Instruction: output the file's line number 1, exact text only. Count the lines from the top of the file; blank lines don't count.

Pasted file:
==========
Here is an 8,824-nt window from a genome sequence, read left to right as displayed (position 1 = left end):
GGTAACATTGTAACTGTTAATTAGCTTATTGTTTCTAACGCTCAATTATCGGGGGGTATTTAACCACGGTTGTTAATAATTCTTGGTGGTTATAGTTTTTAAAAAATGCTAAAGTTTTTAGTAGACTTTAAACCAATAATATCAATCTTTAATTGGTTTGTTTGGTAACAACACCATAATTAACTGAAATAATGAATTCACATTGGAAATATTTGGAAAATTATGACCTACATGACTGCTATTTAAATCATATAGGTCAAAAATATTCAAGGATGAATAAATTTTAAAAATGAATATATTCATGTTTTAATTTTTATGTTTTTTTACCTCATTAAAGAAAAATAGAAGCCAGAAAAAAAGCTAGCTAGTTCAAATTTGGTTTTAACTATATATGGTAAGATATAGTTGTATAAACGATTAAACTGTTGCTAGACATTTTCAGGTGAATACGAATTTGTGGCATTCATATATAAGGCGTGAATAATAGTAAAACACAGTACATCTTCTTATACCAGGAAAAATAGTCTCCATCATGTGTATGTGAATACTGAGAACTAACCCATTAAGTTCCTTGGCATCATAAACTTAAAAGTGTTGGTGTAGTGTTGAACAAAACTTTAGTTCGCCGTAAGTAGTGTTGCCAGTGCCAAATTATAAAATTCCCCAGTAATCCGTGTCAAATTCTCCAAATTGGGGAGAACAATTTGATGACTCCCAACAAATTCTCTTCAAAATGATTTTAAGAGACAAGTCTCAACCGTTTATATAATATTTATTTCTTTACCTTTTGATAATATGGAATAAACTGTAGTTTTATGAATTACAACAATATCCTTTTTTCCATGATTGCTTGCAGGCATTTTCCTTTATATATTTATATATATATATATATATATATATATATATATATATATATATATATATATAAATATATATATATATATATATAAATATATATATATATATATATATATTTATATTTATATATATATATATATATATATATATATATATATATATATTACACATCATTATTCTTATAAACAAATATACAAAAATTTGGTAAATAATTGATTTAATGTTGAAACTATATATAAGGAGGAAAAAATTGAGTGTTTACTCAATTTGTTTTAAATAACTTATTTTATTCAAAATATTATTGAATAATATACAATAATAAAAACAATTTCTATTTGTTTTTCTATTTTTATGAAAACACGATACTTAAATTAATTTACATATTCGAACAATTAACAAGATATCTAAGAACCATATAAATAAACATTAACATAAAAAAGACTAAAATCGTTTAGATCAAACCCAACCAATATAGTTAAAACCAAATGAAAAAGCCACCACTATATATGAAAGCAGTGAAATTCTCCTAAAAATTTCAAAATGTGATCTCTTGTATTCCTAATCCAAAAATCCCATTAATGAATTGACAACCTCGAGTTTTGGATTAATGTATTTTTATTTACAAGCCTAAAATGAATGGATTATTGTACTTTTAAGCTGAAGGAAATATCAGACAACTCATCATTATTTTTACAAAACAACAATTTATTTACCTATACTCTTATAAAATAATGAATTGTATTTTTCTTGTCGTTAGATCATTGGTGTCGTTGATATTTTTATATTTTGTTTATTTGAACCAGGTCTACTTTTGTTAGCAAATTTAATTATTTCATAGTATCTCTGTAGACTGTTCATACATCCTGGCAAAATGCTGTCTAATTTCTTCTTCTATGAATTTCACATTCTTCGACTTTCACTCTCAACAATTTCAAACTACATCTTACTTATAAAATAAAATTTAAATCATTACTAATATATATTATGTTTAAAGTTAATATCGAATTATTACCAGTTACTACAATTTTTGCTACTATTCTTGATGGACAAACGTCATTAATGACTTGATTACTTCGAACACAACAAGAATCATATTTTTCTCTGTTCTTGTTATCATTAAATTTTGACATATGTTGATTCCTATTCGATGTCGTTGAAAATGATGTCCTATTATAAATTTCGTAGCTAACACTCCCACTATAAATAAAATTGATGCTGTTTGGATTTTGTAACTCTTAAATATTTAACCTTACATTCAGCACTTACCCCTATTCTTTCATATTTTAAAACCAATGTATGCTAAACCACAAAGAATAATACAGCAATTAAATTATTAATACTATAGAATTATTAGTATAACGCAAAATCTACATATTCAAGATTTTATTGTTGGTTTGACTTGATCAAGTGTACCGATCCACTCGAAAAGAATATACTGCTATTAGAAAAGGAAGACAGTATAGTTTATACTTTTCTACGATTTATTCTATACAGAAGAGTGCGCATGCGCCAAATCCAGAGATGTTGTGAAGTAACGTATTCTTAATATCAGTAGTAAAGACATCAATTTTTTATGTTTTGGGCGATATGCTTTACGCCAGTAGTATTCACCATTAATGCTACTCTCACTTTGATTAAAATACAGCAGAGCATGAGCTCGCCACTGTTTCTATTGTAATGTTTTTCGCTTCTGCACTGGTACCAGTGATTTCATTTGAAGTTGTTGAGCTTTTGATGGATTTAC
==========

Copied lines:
Here is an 8,824-nt window from a genome sequence, read left to right as displayed (position 1 = left end):